We examine the teacher learning that results from participating in a two-year professional development intervention that combined lesson study, video clubs, and animation discussions. We investigate whether and how five teachers’ attention to student thinking changed when implementing problem-based lessons that they collaboratively designed. Using Sherin and van Es’ (2009) framework, we analyzed 14 lessons taught over two consecutive years. In the second year, there was a statistically significant difference in the teachers’ use of students’ ideas for generalizing and synthesizing, showing that teachers used higher levels of reasoning. In three pairs of lessons, the teachers increased their attention to students’ ideas during the second year. The intervention supported growth in the teachers’ abilities to reason using students’ ideas and to make the lesson’s goal explicit. This study has implications for increasing the viability of lesson study and designing professional development that promotes instructional improvement in an authentic context.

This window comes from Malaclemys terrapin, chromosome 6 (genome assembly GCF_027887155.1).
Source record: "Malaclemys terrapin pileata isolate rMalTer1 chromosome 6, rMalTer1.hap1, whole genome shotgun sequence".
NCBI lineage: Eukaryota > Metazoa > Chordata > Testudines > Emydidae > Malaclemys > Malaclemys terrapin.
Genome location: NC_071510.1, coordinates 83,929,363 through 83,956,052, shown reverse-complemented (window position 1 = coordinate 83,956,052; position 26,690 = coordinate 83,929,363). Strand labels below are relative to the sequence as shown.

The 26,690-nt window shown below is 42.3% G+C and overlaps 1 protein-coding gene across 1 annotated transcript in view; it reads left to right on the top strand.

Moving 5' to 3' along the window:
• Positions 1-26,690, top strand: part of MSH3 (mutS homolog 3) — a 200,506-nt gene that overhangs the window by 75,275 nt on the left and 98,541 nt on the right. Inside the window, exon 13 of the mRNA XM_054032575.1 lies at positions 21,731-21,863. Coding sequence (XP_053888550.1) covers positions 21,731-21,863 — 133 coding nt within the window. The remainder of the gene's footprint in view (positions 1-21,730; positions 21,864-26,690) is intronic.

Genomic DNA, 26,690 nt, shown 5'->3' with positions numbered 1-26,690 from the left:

|Original language||English (US)|
|Journal||Mathematics Teacher Education and Development|
|State||Published - Jul 2020|
- lesson study
- problem-based instruction
- professional development
- video clubs